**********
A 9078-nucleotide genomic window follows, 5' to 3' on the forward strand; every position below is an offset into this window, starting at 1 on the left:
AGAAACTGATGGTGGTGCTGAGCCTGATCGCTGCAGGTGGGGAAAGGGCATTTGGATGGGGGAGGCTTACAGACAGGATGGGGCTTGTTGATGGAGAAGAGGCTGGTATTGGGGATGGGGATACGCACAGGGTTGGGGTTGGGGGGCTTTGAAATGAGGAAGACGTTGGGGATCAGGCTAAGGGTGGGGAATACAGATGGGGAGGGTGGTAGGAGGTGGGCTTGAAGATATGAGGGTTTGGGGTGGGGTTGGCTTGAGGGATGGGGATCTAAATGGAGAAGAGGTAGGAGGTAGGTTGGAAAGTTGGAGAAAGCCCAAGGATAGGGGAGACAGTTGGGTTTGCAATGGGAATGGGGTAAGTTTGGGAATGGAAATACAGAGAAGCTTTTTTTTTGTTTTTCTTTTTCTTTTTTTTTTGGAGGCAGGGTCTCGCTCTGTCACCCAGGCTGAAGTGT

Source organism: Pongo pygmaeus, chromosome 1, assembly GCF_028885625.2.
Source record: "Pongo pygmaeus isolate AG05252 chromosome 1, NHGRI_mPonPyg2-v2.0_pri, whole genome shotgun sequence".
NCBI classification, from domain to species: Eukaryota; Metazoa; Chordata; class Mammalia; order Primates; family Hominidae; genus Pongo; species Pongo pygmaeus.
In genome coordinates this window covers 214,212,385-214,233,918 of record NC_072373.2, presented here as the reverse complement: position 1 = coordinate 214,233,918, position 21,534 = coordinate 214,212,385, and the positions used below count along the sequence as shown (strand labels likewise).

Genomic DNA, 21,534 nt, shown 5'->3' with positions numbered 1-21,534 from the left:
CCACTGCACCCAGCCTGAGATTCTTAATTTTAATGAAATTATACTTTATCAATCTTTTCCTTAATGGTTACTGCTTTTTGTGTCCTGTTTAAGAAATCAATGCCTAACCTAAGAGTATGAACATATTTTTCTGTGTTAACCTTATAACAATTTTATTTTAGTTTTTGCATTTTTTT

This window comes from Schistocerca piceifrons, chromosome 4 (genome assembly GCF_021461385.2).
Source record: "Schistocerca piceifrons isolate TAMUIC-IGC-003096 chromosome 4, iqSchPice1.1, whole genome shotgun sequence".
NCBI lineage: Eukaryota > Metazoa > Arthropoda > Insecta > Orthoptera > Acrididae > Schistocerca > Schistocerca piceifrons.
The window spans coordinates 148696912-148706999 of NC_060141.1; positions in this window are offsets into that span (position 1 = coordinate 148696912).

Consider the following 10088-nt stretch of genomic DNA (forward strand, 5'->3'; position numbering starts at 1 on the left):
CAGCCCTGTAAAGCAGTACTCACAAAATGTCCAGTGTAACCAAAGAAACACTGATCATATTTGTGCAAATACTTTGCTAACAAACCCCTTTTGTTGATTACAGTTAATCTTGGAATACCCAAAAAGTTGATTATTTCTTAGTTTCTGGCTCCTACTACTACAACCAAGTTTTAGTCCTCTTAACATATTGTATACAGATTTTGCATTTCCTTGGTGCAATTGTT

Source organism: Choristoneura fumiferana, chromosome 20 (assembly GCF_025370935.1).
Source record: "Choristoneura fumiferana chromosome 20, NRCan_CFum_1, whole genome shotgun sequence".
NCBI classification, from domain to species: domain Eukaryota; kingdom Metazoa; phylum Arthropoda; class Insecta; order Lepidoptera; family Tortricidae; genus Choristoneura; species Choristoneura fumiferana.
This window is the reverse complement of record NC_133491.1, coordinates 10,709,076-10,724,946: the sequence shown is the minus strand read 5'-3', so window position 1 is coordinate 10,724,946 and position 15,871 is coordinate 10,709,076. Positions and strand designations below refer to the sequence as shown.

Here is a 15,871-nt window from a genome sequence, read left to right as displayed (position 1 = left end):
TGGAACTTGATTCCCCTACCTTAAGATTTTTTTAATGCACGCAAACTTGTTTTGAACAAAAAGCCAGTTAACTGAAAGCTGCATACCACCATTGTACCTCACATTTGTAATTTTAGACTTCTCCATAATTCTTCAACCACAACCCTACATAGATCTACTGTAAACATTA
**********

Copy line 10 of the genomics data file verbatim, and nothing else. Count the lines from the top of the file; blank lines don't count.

Source record: "Schistocerca piceifrons isolate TAMUIC-IGC-003096 chromosome 4, iqSchPice1.1, whole genome shotgun sequence".